Confident of receiving funding, she said the next year will be spent getting Dreambig registered with the charity regulator.
She said a donation of a farm and farmhouse has been a game changer for the project.
“Someone has come forward anonymously and offered land to build apartments for the supported living programme. We are very grateful to this person. It’s huge and has turned the whole project on its head.”
Ms Furness said funding from Wexford County Council, the government and other bodies will be needed to realise their dreams for vulnerable people within our community.
“The donation has really changed our whole project in the last month. It’s something we weren’t expecting four months into the project.”
She said the committee will run both the social enterprise and residential care projects simultaneously.
“We chose New Ross because with the greenway we think it’s a perfect opportunity to highlight that New Ross is going to be a town. People will come and realise we are a very inclusive town. We are also involved in the autism town initiative.
“Having worked with families we know how important it is that they feel they can go somewhere where they can feel comfortable, and not judged.
“Training isn’t provided to a lot of staff in business. This is something the council could come on board with us to promote New Ross as an inclusive town.”
She said some children have been refused from sporting clubs in the county because of their autism diagnosis.
“It’s the fear of the unknown for any child diagnosed with autism. You can even see it with teachers, but you will never laugh as hard as when working with a child who has autism. We need to change the narrative around neurodiversity. RPM is huge for anyone with it.”
The Rapid Prompting Method (RPM) is a pseudoscientific technique that attempts to aid communication by people with autism or other disabilities to communicate through pointing, typing, or writing.
Cllr Pat Barden shared his story of his and his wife’s experiences of having a son who has autism.
“If we can get this up and running it will be huge. It’ll be a one stop shop for everybody. In my instance I have a chap who is 17. When we had him we thought there might be something when he turned two and a half. We went to the HSE to look for a diagnosis but couldn’t get one. We had to go privately.”
Cllr Barden said it still took years to get his son Occupational Therapy and speech therapy. “We got speech therapy once a year. The people doing it are so frustrated they’re retiring and moving abroad because there aren’t enough resources there. This is a huge problem in this country and the government needs to rethink it.”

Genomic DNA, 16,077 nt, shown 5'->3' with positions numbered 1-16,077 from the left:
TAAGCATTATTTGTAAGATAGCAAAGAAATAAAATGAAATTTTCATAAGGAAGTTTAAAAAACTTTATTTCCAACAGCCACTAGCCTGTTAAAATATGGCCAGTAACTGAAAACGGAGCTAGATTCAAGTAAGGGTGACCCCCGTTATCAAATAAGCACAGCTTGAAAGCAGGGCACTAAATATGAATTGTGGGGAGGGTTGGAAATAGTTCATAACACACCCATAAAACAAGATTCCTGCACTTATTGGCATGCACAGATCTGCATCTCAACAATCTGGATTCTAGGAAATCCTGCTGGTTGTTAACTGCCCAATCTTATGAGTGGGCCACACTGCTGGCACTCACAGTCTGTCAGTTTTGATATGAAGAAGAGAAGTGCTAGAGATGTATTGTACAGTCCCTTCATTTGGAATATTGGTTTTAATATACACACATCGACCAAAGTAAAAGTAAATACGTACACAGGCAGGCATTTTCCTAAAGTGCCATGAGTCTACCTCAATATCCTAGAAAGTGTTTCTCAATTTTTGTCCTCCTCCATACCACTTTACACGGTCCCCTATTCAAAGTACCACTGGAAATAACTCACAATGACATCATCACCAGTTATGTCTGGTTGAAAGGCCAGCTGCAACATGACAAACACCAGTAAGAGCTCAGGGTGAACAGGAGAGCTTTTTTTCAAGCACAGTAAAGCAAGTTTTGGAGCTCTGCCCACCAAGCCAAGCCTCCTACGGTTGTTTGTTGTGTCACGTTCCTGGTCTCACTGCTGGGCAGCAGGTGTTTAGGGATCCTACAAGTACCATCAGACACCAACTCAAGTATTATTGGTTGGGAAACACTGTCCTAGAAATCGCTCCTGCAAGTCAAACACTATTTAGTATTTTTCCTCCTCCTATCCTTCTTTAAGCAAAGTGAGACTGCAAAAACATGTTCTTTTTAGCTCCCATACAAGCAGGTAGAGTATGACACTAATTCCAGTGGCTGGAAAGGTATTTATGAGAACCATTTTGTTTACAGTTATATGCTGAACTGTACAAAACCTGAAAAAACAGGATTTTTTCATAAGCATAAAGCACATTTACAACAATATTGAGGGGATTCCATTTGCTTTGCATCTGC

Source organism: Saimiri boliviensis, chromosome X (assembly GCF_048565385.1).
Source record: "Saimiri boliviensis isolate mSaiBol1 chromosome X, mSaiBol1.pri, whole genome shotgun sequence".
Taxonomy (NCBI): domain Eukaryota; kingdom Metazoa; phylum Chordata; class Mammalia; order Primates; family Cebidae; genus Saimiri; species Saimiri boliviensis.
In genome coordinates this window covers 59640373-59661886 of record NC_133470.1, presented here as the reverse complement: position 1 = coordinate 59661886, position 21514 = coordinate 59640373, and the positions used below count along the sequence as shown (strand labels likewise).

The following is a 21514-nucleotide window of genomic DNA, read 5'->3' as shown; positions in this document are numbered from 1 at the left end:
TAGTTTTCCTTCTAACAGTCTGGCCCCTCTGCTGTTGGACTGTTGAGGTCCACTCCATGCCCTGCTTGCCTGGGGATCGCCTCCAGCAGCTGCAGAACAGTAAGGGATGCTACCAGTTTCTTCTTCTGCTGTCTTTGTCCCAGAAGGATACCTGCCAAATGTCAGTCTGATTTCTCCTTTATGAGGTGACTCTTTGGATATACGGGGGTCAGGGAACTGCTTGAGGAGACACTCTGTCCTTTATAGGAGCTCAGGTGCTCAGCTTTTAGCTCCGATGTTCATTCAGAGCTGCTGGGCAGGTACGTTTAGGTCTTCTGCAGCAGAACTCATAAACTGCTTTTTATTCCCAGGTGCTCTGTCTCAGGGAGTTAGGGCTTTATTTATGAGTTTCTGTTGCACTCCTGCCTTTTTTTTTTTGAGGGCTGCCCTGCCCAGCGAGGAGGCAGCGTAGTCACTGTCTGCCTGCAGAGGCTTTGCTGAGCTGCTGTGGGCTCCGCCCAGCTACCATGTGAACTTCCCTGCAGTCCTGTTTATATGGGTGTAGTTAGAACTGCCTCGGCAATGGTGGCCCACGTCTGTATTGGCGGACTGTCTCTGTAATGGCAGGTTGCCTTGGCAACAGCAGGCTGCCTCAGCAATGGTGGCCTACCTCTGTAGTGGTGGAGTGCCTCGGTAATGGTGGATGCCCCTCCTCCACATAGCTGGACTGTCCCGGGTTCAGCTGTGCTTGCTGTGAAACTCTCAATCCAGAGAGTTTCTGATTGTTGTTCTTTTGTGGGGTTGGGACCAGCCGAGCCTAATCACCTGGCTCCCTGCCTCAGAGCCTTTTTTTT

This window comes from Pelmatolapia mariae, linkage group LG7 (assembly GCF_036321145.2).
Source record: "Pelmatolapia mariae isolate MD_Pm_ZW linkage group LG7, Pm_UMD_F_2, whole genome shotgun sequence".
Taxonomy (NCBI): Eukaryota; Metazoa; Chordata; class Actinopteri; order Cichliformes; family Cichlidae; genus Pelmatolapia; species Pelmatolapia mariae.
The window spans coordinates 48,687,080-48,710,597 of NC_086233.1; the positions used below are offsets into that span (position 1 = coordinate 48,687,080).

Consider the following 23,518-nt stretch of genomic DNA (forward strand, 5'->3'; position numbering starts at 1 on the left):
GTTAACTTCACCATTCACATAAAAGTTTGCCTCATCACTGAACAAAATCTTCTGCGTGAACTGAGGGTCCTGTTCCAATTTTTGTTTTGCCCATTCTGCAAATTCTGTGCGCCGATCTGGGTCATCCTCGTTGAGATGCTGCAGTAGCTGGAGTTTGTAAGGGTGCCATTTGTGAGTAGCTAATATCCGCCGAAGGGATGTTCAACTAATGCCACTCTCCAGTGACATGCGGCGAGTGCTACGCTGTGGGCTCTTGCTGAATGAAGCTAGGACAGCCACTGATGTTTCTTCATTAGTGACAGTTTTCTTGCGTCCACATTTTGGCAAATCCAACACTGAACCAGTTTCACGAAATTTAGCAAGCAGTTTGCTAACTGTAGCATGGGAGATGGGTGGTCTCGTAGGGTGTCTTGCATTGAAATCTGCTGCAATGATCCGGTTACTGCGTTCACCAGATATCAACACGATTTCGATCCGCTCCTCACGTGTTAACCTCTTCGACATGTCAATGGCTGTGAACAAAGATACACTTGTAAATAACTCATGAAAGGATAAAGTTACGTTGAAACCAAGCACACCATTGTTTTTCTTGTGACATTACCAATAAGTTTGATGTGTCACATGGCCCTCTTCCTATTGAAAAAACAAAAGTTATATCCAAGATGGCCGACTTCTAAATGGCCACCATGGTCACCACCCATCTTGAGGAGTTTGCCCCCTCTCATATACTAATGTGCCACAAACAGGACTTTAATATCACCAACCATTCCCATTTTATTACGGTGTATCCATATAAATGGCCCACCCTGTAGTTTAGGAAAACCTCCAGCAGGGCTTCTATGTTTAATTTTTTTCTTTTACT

Calling on Wexford’s TDs to champion the Dreambig cause, Cllr Barden said families end up spending a lot of money getting services for their children.
He said neurodiverse people can become very frustrated within the school system, adding that RPM works wonders for non verbal autistic children and teenagers.
“That opened up a whole new world for us. Through RPM he could tell us about his school day and what was on his mind, and he even started writing poetry.”
He said parents of neurodiverse children have to think about what will happen their child after they leave secondary school. “If this project comes to fruition it will be huge for every family with a child with special needs.”
Ms Carr Buckley said the group have a ten year plan, adding that they will meet with Minister of State for Disabilities Ann Rabbitte to make their proposal.
“It’s catastrophe in the disability services in Ireland at the moment. There is nobody getting any services.”
Cllr Michael Whelan said: “This is achievable with ye at the wheel.”
Ms Furness said New Ross is a DEIS town, meaning many people can’t afford to go private an an OT assessment.
“If we can provide services cheaper for families we will.”
Cllr John Fleming said people in school years ago with ADHD got beaten up. He said the project requires considerable funding.
Ms Carr Buckley said they are working with various organisations, adding that New Ross’s large catchment area is key to the project’s funding success.
She said a location in the town is also needed, as the plan for the farmhouse is for a day centre. VTEC courses and other training modules are planned.
Cllr Anthony Connick said he supports New Ross being an autism friendly town.
Ger Mackey of Wexford County Council’s Community section said the presentation was one of the most inspiring he has ever seen. He suggested Dreambig complete a feasibility study, and try to access Healthy Ireland funding. “To me, this is an essential project. This is only the tip of the iceberg. I suspect there are a huge amount of neurodiverse people who are just suffering it. You need to stress test your project.”